Actually it crashes, falls, rolls, slides, slumps, flows, slips, and creeps downhill.
Rockfalls happen off of cliffs and road cuts. Natural rock cliffs are usually quite stable except in areas of rapid erosion, but man-made cliffs are very unstable. There was a very recent (October, 1996) rockfall in Yosemite National Park.
Landslides can be large and dangerous. They commonly start out as a coherent mass but may break up into a flow if a long distance is covered. Some local examples include the Slumgullion Slide near Lake City, CO. Another is the Gros Ventre near Jackson, WY.
Another damaging slide was the Vaiont Dam Disaster in the Italian Alps on October 9, 1963. The 875 ft high dam was completed in 1960 and the reservoir took several years to fill. A large block (240 million m3 was lubricated by the rising water and slid catastrophically into the reservoir behind the dam. The dam held, but a 100m high wall of water sloshed over the dam and killed about 3000 people downstream.
Here a water-fluidized debris flows have carved charcteristic incised courses with levees above I-70 near Georgetown, CO. These flows happened during a severe thunderstorm in July, 1989 and deposited a debris fan that closed the highway for a few hours.
A debris flow is a water-fluidized flow of rock and soil that moves down slope. These can be small narrow flows that descend steep slopes after a heavy rain (below Georgetown, CO). Very damaging mudflows may accompany volcanic eruptions or earthquakes.
Slumps are marked by movement of a coherent mass a short distance along a curved surface. Slumps are less dangerous because they generally move slowly, but they can still do damage to human construction. A fine local example is the slump at the intersection of highway 93 and U.S. 6 in Golden. They are now building houses on top of the slump.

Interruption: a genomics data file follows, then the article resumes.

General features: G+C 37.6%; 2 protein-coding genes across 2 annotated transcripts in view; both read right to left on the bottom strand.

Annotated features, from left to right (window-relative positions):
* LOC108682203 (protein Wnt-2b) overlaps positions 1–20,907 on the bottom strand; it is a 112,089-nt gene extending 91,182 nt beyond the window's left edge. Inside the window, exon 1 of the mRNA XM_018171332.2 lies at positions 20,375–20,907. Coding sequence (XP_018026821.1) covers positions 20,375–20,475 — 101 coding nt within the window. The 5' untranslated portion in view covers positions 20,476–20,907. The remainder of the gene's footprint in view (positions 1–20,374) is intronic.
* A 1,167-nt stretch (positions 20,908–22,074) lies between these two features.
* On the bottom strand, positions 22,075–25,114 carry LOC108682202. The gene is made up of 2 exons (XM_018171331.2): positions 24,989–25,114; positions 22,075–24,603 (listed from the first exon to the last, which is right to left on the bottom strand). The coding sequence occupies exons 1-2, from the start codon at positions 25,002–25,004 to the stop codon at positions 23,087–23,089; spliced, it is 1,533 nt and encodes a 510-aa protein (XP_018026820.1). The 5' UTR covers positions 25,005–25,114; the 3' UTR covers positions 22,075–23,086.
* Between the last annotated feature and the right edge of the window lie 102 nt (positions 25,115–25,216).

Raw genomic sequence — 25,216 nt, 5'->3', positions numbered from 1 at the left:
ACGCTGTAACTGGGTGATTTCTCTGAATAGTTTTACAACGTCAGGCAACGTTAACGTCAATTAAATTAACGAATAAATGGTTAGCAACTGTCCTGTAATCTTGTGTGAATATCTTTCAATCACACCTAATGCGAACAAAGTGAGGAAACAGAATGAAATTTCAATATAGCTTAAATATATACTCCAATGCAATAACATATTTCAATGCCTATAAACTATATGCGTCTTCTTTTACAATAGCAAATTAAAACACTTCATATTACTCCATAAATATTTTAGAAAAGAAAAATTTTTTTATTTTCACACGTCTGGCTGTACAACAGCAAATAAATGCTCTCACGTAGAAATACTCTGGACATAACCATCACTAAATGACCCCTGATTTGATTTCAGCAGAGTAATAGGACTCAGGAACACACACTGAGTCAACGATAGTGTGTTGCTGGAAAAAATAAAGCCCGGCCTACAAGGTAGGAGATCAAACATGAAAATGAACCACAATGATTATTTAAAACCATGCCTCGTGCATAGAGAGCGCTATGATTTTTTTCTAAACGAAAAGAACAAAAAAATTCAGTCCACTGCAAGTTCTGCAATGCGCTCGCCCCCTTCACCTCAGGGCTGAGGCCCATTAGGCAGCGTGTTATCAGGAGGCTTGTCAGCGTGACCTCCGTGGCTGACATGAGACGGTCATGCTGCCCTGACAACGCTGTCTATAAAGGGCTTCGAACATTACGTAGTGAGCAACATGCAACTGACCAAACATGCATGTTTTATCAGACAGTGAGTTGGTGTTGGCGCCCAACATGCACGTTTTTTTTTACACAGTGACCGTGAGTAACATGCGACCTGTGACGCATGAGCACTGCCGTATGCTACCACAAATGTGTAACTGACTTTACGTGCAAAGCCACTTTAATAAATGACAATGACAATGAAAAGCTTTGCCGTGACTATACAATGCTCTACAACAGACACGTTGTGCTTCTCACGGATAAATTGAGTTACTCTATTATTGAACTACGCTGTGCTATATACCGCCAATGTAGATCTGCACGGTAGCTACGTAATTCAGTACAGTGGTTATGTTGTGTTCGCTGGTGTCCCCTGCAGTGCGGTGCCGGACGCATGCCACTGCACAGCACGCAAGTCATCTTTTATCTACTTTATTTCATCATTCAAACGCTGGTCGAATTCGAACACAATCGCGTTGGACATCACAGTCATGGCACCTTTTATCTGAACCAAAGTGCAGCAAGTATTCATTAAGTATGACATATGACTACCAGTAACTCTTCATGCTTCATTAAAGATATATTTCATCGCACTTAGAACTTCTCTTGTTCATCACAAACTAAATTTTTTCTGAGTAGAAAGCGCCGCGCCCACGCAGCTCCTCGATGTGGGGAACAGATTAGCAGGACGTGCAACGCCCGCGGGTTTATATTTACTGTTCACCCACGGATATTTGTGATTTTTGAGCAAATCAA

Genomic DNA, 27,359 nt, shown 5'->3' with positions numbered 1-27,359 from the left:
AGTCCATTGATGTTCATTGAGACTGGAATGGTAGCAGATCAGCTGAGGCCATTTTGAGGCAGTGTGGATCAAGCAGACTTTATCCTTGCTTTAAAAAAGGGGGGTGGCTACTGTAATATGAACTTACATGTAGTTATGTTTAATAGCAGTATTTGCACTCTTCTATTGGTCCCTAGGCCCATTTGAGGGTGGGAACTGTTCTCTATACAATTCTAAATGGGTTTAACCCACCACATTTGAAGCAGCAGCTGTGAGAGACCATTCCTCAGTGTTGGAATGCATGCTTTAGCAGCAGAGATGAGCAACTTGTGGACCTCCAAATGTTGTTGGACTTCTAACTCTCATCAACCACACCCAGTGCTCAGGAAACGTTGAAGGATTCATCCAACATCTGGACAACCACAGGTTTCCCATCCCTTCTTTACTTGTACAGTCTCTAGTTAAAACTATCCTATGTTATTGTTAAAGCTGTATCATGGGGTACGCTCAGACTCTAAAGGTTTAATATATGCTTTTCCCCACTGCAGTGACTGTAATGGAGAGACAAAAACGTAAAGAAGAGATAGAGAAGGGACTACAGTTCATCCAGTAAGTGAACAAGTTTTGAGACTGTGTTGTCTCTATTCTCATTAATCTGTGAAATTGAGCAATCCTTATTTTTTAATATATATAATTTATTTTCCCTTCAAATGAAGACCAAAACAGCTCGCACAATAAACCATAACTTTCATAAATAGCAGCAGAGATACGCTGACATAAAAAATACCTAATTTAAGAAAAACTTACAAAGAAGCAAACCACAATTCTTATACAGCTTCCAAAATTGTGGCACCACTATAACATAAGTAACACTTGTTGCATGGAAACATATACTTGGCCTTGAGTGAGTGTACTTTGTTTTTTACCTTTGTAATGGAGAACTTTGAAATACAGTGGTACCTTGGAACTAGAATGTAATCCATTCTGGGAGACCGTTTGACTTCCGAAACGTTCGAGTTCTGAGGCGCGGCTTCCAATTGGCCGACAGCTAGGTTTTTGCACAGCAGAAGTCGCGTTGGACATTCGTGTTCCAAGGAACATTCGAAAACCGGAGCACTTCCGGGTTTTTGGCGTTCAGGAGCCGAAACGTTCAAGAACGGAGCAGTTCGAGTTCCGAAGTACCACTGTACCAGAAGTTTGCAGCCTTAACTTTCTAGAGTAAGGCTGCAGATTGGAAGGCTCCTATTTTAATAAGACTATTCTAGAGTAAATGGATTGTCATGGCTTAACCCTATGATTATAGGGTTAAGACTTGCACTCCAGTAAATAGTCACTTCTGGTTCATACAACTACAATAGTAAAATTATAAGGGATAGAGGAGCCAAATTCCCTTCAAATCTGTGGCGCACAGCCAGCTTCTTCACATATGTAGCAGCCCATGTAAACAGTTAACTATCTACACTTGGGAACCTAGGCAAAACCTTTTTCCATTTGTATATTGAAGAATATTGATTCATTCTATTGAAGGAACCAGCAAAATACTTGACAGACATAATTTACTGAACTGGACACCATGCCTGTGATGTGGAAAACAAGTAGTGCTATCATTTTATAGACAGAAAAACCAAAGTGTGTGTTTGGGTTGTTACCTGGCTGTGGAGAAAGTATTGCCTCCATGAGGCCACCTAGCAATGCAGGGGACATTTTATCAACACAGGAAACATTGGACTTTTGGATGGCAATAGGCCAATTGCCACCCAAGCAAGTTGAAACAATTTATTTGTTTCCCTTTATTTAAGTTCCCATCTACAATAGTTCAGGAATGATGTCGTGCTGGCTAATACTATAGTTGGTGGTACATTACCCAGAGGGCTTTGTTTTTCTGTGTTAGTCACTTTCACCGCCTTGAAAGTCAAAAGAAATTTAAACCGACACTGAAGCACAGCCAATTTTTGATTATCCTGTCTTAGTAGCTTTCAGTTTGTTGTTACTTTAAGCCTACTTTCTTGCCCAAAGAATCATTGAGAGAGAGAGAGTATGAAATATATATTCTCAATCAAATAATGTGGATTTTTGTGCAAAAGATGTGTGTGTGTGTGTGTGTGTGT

Creep is the unnoticed slow movement of unconsolidated soils downslope. It is commonly seen as curved tree trunks as in the above phote. Important to look for when buying real estate but not life-threatening.
An avalanche is an air-fluidized flow of debris or snow or ice downslope. Avalances can be very fast and dangerous.
Here a powder avalanche is descending the upper slopes of Mt. Deborah, AK.
Snow Avalanches are the mass wasting of the snowpack and are a particular hazard here in Colorado. Most occur within the first 24 hours after a major snowfall. Any slope steeper than 30 degrees can slide. Powder sloughs are most common. Slab avalanches are very dangerous and occur when the entire snowpack slides. They are most common when a thin snow pack has metamorphosed (recrystallized) over a fairly long time and then receives a heavy fall.
Colorado Mountain Club has a current page on avalanche safety, including current avalanche hotline phone numbers for current conditions.
Colorado Avalanche Informaltion Center maintains a site with current backcountry avalanche conditions and weather.
Colorado Avalanche Information
Cyberspace Avalanche Center maintains a site with general avalnche information and safety products.
Complete Skier has more information and simulated internet avalanche.
Silverton Avalanche School offers avalanche safety courses.
If you get the chance to ski Europe: European Avalanche Services offers rcurrent information on avalnche condition in the Alps and training in several different languages.
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